Program Executive Office (Cruise Missiles and Joint Unmanned Aerial
Commercial: (301) 757-6316
Fax: (301) 757-6303
FOR IMMEDIATE RELEASE DATE: 11 August 1999
TOMAHAWK DEMONSTRATES LAND ATTACK CAPABILITY
The U.S. Navy’s surface force demonstrated its Tomahawk cruise missile capabilities over the past week with two highly successful land attack missions from sea to desert ranges.
The first cruise missile was launched August 10 at 9:26 a.m. Pacific Daylight Time from USS MILIUS (DDG-69), an ARLEIGH BURKE-Class guided missile destroyer, underway off the coast of southern California.
Seconds after launch from the ship’s vertical launching system, the Tomahawk missile transitioned to cruise flight. It flew a fully guided 630-mile test flight using Terrain Contour Matching (TERCOM) and Digital Scene Matching Area Correlation (DSMAC) navigation to a target and recovery site on the Naval Air Warfare Center Weapons Division land range at China Lake, California. The missile’s parachute recovery system was activated as planned. The missile was safely recovered and will be refurbished for future use. This was the first launch of a Tomahawk test missile by USS MILIUS.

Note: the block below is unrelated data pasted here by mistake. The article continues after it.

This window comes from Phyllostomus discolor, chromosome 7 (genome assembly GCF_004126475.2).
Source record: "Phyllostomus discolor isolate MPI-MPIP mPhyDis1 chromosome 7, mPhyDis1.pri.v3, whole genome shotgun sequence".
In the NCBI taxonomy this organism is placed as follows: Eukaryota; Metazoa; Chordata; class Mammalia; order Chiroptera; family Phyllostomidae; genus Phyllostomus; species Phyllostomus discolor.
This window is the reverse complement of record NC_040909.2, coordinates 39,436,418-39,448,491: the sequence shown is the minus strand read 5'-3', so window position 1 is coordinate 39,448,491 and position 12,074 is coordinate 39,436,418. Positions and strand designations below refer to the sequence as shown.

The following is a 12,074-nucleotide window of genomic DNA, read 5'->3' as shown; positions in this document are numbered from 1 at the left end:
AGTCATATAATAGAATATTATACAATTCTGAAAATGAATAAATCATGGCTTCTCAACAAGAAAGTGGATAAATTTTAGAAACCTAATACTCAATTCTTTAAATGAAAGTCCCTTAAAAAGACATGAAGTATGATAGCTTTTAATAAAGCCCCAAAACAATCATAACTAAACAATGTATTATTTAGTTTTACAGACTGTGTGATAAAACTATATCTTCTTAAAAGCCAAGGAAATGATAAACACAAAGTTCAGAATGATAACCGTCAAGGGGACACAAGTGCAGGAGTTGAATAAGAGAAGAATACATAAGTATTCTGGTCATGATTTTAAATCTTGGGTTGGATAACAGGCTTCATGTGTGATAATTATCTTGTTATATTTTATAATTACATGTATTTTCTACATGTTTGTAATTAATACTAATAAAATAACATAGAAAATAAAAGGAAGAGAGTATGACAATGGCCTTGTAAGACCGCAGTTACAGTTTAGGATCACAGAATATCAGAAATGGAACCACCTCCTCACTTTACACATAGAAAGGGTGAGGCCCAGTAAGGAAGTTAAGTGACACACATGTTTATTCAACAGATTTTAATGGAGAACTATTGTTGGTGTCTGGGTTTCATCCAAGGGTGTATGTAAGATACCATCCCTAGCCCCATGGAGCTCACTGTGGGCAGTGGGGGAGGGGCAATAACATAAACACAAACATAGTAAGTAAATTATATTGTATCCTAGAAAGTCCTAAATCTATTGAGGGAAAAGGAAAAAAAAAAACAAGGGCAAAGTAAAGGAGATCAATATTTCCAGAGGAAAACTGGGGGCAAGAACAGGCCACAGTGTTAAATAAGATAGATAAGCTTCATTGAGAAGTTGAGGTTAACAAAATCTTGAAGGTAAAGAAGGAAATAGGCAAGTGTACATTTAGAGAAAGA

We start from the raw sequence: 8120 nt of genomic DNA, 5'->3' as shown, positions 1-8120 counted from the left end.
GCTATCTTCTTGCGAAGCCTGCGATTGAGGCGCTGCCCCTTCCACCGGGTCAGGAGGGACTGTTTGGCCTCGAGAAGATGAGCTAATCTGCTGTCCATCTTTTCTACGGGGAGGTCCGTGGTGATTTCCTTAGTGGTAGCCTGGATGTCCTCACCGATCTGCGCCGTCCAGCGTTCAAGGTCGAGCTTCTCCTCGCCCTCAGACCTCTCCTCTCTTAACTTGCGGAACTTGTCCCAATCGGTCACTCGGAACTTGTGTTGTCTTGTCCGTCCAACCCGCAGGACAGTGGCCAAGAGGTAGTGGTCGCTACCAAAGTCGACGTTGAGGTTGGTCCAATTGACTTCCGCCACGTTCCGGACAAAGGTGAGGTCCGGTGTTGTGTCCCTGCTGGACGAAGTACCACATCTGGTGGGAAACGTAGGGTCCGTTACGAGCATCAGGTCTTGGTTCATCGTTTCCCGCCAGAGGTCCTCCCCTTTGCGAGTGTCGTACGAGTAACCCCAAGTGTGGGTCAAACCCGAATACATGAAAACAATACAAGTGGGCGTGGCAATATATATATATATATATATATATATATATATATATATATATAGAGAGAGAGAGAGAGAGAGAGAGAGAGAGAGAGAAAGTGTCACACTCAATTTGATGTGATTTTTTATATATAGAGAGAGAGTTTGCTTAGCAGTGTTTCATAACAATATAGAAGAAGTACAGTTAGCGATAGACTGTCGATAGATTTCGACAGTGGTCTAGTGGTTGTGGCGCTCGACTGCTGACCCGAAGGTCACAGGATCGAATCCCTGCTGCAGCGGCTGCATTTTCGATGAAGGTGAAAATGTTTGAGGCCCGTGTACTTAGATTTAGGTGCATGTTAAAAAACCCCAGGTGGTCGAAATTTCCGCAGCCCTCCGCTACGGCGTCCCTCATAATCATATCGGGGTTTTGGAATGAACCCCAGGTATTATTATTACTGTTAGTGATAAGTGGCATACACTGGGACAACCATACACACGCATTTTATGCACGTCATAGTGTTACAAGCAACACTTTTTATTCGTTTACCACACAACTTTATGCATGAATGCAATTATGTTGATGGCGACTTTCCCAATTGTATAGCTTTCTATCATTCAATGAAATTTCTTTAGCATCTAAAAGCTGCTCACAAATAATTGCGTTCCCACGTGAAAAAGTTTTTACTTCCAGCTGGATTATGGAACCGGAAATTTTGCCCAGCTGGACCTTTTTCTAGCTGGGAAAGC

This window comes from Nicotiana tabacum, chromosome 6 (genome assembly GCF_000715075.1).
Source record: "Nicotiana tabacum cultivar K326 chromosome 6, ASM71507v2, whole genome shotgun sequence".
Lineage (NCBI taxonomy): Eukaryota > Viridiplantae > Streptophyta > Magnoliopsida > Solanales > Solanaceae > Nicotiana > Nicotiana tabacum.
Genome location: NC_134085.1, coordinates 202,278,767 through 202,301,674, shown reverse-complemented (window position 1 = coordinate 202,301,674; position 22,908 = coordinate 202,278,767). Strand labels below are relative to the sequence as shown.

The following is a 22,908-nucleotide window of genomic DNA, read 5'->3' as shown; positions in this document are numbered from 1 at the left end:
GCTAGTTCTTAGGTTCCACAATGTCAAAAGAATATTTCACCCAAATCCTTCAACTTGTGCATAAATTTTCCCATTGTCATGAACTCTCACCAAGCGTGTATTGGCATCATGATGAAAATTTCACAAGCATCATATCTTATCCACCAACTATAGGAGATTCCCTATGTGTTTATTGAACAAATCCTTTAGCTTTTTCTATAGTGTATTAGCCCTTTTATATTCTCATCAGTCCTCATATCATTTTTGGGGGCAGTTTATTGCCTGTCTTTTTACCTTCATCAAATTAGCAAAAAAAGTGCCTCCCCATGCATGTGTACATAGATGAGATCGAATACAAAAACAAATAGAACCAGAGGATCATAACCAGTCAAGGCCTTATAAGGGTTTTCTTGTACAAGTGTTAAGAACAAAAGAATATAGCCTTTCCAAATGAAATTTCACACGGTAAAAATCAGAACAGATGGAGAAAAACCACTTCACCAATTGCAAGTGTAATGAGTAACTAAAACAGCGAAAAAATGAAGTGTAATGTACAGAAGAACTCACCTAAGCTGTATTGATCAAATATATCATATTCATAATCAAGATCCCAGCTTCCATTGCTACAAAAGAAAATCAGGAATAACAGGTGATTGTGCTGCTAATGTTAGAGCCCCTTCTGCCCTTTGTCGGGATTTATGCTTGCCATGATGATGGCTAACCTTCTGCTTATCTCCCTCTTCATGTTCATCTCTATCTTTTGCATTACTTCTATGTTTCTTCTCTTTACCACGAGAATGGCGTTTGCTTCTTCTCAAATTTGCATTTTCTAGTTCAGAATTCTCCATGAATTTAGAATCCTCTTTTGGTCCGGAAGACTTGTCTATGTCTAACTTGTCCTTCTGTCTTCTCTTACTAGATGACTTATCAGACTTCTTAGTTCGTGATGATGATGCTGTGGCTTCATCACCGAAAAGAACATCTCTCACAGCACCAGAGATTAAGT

Today, at 9:04 a.m. Pacific Daylight Time, USS MILIUS launched a second Tomahawk. This missile also transitioned to cruise flight seconds after launch and flew a fully guided 550-mile test flight using Global Position System (GPS) and Digital Scene Matching Area Correlation (DSMAC) navigation to a target and recovery site on the China Lake range. The Tomahawk’s parachute recovery system was activated as planned. The missile was recovered and it too will be refurbished for future use.
These two tests demonstrated functionality of the Advanced Tomahawk Weapons Control System (ATWCS) Launch Control Group Replacement (LCGR), a new launch control system for surface ships.
Tomahawk is the nation’s "weapon of choice" for critical, long range, precision strike missions against high value or heavily defended targets. Tomahawk missiles are deployed throughout the world’s oceans on various surface ships and submarines.
While maintaining its deep strike capability, Tomahawk continues to evolve to meet the warfighters’ needs for a more flexible and "tactical" precision strike weapon. Future variants will incorporate new technologies providing new operational capabilities and new missions while significantly reducing acquisition and life cycle costs.
As in all Tomahawk flight tests, air route safety was carefully planned in coordination with the Federal Aviation Administration (FAA). For safety purposes, the Tomahawk could have been guided by commands from safety chase aircraft.
These missile launches by
USS MILIUS were the 372nd and 373rd Tomahawk flight
Naval Aviation Systems Team
One TEAM delivering 21st century aviation solutions enabling dominance from the sea
For further information contact:
Cathy Partusch, Public Affairs Officer, PEO (CU)
Voice: (301) 757-6316 Pager: (888) 534-6628
Sandy Schroeder, Deputy Public Affairs Officer, PEO (CU)
Voice: (301) 757-5289